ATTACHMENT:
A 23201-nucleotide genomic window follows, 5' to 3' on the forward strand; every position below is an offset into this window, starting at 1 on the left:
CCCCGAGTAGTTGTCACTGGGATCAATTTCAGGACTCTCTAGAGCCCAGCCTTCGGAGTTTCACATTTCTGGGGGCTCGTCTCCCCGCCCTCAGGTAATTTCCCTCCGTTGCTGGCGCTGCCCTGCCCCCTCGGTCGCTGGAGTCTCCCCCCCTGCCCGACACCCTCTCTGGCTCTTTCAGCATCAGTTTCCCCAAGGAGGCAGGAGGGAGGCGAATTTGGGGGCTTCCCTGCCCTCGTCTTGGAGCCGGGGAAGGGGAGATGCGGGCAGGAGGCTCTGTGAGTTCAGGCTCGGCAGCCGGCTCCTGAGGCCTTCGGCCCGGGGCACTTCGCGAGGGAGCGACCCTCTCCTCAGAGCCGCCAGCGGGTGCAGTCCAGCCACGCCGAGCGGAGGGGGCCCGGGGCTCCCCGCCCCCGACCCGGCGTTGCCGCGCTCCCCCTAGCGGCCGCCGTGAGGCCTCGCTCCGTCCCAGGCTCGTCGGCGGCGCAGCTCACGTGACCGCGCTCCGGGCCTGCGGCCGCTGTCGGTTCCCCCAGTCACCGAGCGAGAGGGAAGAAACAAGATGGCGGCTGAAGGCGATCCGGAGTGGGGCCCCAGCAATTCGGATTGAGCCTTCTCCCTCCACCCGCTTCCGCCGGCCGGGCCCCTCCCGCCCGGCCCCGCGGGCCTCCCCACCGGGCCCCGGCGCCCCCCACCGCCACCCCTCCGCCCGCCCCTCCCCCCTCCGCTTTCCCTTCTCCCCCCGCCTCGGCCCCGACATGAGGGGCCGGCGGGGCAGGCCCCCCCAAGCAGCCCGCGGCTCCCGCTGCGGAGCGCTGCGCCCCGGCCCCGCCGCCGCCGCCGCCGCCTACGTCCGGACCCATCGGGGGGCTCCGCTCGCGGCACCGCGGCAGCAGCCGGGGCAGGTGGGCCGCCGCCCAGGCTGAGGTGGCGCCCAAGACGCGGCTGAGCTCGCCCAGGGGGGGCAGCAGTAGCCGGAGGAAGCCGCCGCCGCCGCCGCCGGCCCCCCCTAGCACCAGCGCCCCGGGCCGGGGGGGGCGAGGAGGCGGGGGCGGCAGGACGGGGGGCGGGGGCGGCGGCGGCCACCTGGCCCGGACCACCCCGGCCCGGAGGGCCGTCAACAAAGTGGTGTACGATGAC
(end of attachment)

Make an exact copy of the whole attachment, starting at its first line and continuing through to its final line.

A 23201-nucleotide genomic window follows, 5' to 3' on the forward strand; every position below is an offset into this window, starting at 1 on the left:
CCCCGAGTAGTTGTCACTGGGATCAATTTCAGGACTCTCTAGAGCCCAGCCTTCGGAGTTTCACATTTCTGGGGGCTCGTCTCCCCGCCCTCAGGTAATTTCCCTCCGTTGCTGGCGCTGCCCTGCCCCCTCGGTCGCTGGAGTCTCCCCCCCTGCCCGACACCCTCTCTGGCTCTTTCAGCATCAGTTTCCCCAAGGAGGCAGGAGGGAGGCGAATTTGGGGGCTTCCCTGCCCTCGTCTTGGAGCCGGGGAAGGGGAGATGCGGGCAGGAGGCTCTGTGAGTTCAGGCTCGGCAGCCGGCTCCTGAGGCCTTCGGCCCGGGGCACTTCGCGAGGGAGCGACCCTCTCCTCAGAGCCGCCAGCGGGTGCAGTCCAGCCACGCCGAGCGGAGGGGGCCCGGGGCTCCCCGCCCCCGACCCGGCGTTGCCGCGCTCCCCCTAGCGGCCGCCGTGAGGCCTCGCTCCGTCCCAGGCTCGTCGGCGGCGCAGCTCACGTGACCGCGCTCCGGGCCTGCGGCCGCTGTCGGTTCCCCCAGTCACCGAGCGAGAGGGAAGAAACAAGATGGCGGCTGAAGGCGATCCGGAGTGGGGCCCCAGCAATTCGGATTGAGCCTTCTCCCTCCACCCGCTTCCGCCGGCCGGGCCCCTCCCGCCCGGCCCCGCGGGCCTCCCCACCGGGCCCCGGCGCCCCCCACCGCCACCCCTCCGCCCGCCCCTCCCCCCTCCGCTTTCCCTTCTCCCCCCGCCTCGGCCCCGACATGAGGGGCCGGCGGGGCAGGCCCCCCCAAGCAGCCCGCGGCTCCCGCTGCGGAGCGCTGCGCCCCGGCCCCGCCGCCGCCGCCGCCGCCTACGTCCGGACCCATCGGGGGGCTCCGCTCGCGGCACCGCGGCAGCAGCCGGGGCAGGTGGGCCGCCGCCCAGGCTGAGGTGGCGCCCAAGACGCGGCTGAGCTCGCCCAGGGGGGGCAGCAGTAGCCGGAGGAAGCCGCCGCCGCCGCCGCCGGCCCCCCCTAGCACCAGCGCCCCGGGCCGGGGGGGGCGAGGAGGCGGGGGCGGCAGGACGGGGGGCGGGGGCGGCGGCGGCCACCTGGCCCGGACCACCCCGGCCCGGAGGGCCGTCAACAAAGTGGTGTACGATGAC